Does anyone else think that we are developing a society that will soon be unable to think for itself? I now understand what my father was talking about when he use to start out every sentence with, “When I was a kid…” I am far from a grumpy old man, but I’m young(ish), so I have time to get there. There have been some great developments in our society in the past ten/fifteen years(smart phones, satellite TV, breakthroughs in medicine, Viagra, pancakes with the syrup inside… The syrup is right inside the pancake!), but some things should be done old school, in my opinion.
I would have to say that some of the worst developments I’ve seen in recent history are those that have taken place at the cash register. These things now look like the control panel at the NASA launch pad. As I stand behind a man in his late fifties buying a six pack of beer in our local convenience store, I get to witness these things first hand. The cashier can’t sell this man with a gray beard and crows feet beer, until she swipes his license through the register. They have made it so no one has to make a judgement for themselves. An eighty seven year old man with a walker, a total of five hairs on his head(none of them touching each other) and a liver spot the shape and size of Vermont, can shuffle up to the counter with a bottle of cough syrup and he will hear the words(after they’ve been repeated at least three times), “ID, please”. All of this, so the clerk doesn’t have to look at the person and use their brain to decide whether or not they are old enough to buy something. Then, once this poor guy gets his six pack, the register automatically spits out the change for them. Is it too difficult to open the drawer and pull out two quarters, a dime and three pennies? By the looks of the kids I see working here, it does seem like it might be too much exercise for them. This is the generation that when the computers go down, they close the store, because of an inability to do practical math. If you walk up to them and ask them to change a dollar, they ask, “Into what?”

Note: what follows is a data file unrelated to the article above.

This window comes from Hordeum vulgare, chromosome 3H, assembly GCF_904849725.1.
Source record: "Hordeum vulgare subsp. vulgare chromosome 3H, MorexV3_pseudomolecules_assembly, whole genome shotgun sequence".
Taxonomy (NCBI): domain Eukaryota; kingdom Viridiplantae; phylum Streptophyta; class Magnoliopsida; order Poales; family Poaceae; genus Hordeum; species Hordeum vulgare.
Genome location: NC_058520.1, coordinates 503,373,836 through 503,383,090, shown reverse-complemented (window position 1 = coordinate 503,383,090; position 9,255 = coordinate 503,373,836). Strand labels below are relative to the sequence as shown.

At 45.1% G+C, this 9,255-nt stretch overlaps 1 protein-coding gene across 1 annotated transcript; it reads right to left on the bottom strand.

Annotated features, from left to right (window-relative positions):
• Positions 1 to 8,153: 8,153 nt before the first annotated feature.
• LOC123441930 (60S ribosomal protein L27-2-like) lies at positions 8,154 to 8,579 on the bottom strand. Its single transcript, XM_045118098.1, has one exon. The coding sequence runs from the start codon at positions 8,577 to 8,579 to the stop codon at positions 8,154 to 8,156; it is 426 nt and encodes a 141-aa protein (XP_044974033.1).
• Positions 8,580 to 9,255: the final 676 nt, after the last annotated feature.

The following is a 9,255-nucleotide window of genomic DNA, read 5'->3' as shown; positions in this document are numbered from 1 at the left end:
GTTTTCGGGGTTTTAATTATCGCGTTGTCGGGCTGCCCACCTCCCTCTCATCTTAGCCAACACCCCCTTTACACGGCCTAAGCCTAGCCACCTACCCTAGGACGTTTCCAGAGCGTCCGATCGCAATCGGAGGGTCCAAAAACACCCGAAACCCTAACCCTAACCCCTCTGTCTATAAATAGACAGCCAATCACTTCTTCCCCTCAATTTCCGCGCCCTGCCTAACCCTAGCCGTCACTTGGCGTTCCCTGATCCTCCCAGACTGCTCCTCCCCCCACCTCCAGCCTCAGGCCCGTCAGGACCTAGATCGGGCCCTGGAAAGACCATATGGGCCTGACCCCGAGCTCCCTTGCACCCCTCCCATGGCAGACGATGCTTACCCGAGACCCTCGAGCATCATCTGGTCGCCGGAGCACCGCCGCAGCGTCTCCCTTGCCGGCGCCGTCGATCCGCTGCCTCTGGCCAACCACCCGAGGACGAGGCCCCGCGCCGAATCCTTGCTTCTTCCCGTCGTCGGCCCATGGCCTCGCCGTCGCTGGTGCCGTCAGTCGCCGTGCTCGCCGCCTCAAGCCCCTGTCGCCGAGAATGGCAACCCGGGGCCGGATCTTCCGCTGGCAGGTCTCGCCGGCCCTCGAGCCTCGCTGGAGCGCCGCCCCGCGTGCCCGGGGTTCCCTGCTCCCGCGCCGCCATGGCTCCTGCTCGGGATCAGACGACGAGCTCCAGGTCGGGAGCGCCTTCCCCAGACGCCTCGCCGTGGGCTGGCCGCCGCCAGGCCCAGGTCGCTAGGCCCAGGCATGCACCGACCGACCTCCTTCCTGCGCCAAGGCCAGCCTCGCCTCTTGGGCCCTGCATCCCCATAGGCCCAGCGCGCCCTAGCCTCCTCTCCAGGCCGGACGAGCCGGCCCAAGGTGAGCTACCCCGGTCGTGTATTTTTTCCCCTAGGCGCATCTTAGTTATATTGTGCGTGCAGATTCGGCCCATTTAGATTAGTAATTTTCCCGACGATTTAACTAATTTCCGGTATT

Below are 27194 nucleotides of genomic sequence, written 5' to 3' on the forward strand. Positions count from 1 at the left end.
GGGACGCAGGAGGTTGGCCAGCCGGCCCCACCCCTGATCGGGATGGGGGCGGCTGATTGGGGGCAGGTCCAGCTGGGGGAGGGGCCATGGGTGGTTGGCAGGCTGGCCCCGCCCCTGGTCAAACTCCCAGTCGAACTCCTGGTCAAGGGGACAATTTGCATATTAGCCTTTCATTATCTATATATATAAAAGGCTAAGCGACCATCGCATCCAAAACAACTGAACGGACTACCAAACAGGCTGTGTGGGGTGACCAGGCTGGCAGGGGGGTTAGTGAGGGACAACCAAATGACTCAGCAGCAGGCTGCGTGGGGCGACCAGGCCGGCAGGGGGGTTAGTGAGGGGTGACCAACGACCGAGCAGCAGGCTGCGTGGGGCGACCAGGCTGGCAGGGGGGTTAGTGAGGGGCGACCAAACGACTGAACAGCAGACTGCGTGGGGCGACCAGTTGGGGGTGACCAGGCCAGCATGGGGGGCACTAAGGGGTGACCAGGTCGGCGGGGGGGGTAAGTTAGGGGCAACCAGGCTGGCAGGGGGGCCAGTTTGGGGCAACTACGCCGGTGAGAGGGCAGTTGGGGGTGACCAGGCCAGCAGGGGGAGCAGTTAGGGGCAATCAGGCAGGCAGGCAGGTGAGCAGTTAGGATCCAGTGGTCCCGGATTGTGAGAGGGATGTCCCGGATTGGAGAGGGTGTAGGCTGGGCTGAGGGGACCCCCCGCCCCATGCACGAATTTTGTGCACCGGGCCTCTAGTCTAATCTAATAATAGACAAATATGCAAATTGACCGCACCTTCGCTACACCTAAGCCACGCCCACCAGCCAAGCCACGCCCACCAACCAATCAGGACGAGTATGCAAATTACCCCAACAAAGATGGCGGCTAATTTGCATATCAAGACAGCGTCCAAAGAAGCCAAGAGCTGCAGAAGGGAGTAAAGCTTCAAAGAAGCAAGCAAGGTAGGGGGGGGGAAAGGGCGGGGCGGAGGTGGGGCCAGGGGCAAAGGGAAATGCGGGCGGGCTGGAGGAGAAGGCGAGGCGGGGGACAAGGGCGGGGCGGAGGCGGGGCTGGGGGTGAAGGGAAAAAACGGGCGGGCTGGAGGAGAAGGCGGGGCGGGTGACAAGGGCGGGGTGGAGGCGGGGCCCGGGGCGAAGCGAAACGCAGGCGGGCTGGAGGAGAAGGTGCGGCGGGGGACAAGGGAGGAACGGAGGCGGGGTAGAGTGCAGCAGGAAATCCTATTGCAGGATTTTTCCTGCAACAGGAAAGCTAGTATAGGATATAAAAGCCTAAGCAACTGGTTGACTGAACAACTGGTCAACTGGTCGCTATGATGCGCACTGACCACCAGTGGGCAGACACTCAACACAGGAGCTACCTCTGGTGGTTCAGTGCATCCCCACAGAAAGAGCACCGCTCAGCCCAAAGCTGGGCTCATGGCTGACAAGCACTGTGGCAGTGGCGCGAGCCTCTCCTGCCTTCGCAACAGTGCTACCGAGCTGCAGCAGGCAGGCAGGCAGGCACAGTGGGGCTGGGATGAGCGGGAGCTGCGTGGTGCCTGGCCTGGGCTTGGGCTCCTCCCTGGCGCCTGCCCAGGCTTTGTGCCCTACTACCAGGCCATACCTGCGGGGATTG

We now have smart cars! How about making smart drivers, instead? I just saw a car that can parallel park itself and sense a possible collision and automatically apply the brakes. What will you have to do during your drivers test in a few years? “I would’ve gotten a perfect score, but when I pushed the parallel park button, I forgot to include the instructor in my selfie.” How does this car sense an impending collision? I’ve ridden with a certain person and sensed an impending collision twenty times in five miles, but it was up them to apply the brakes as needed. If they had one of these smart cars, it would take them twenty minutes to get down my driveway and they would need a new set of brakes every time they got home from the store. These cars are one step below robots and I’m not talking about the cool, badass Terminator kind or the effeminate and therefore unthreatening C3PO. Here’s all you need to know how to do when you get in your car: put on seatbelt, start engine, try not to kill anyone or yourself before you arrive at your destination. Do we really need a smart car for this?
We have these crazy smart phones at our fingertips as well. Now, don’t get me wrong, I love my phone. How can you complain about something that can access porn at any given time?! I’m just not sure we need to be able to look up something every time we’re not sure about the answer. Stop and try to think of who wrote The Telltale Heart or what band does Loveshack, rather than just typing it into a search engine. It will make your brain stronger and no matter how much you try to rationalize it, Candy Crush does not help improve cognitive skills. Although, it does make the time pass in the doctors office waiting room faster than thumbing through the February 2011 issue of People Magazine does. All that does is remind me that once again I did not make the cut of the top fifty sexiest men.
Let’s just try to use our heads a little more. We should be able park our own cars, make change, tell the difference between an eighteen year old and a sixty five year old and when our phone battery dies, dropping into the fetal position shouldn’t be the only option. Now, if you’ll excuse me, I have to go to the store and with all of this great technology, it now takes twice as long to buy cereal and condoms. I think I need my ID for one of those.
About: Ted Snyder
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